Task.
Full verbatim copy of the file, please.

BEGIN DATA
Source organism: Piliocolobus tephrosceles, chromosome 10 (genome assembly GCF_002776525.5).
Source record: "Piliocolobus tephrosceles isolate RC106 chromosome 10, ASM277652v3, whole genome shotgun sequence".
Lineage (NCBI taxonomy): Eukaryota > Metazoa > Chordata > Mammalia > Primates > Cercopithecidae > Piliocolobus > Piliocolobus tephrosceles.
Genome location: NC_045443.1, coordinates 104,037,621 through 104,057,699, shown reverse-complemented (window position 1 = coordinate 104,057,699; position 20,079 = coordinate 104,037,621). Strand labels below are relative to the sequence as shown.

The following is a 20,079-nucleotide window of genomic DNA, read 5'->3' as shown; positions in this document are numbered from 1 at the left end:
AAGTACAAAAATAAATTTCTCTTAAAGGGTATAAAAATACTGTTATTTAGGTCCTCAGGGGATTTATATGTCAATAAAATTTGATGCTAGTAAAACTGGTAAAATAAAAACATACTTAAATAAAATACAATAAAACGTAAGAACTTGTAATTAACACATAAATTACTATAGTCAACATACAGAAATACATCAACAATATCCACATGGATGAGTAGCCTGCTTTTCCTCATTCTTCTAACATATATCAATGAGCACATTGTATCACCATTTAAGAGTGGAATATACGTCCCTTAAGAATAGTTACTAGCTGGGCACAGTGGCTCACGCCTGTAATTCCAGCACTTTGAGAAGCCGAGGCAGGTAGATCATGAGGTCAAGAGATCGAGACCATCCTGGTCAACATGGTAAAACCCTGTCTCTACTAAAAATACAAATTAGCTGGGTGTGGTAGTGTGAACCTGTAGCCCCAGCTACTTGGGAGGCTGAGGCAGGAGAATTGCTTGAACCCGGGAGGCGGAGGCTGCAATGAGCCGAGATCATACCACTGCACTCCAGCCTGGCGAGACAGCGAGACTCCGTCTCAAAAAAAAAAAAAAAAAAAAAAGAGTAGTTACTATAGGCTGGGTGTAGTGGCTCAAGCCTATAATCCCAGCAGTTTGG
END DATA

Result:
Source organism: Piliocolobus tephrosceles, chromosome 10 (genome assembly GCF_002776525.5).
Source record: "Piliocolobus tephrosceles isolate RC106 chromosome 10, ASM277652v3, whole genome shotgun sequence".
Lineage (NCBI taxonomy): Eukaryota > Metazoa > Chordata > Mammalia > Primates > Cercopithecidae > Piliocolobus > Piliocolobus tephrosceles.
Genome location: NC_045443.1, coordinates 104,037,621 through 104,057,699, shown reverse-complemented (window position 1 = coordinate 104,057,699; position 20,079 = coordinate 104,037,621). Strand labels below are relative to the sequence as shown.

The following is a 20,079-nucleotide window of genomic DNA, read 5'->3' as shown; positions in this document are numbered from 1 at the left end:
AAGTACAAAAATAAATTTCTCTTAAAGGGTATAAAAATACTGTTATTTAGGTCCTCAGGGGATTTATATGTCAATAAAATTTGATGCTAGTAAAACTGGTAAAATAAAAACATACTTAAATAAAATACAATAAAACGTAAGAACTTGTAATTAACACATAAATTACTATAGTCAACATACAGAAATACATCAACAATATCCACATGGATGAGTAGCCTGCTTTTCCTCATTCTTCTAACATATATCAATGAGCACATTGTATCACCATTTAAGAGTGGAATATACGTCCCTTAAGAATAGTTACTAGCTGGGCACAGTGGCTCACGCCTGTAATTCCAGCACTTTGAGAAGCCGAGGCAGGTAGATCATGAGGTCAAGAGATCGAGACCATCCTGGTCAACATGGTAAAACCCTGTCTCTACTAAAAATACAAATTAGCTGGGTGTGGTAGTGTGAACCTGTAGCCCCAGCTACTTGGGAGGCTGAGGCAGGAGAATTGCTTGAACCCGGGAGGCGGAGGCTGCAATGAGCCGAGATCATACCACTGCACTCCAGCCTGGCGAGACAGCGAGACTCCGTCTCAAAAAAAAAAAAAAAAAAAAAAGAGTAGTTACTATAGGCTGGGTGTAGTGGCTCAAGCCTATAATCCCAGCAGTTTGG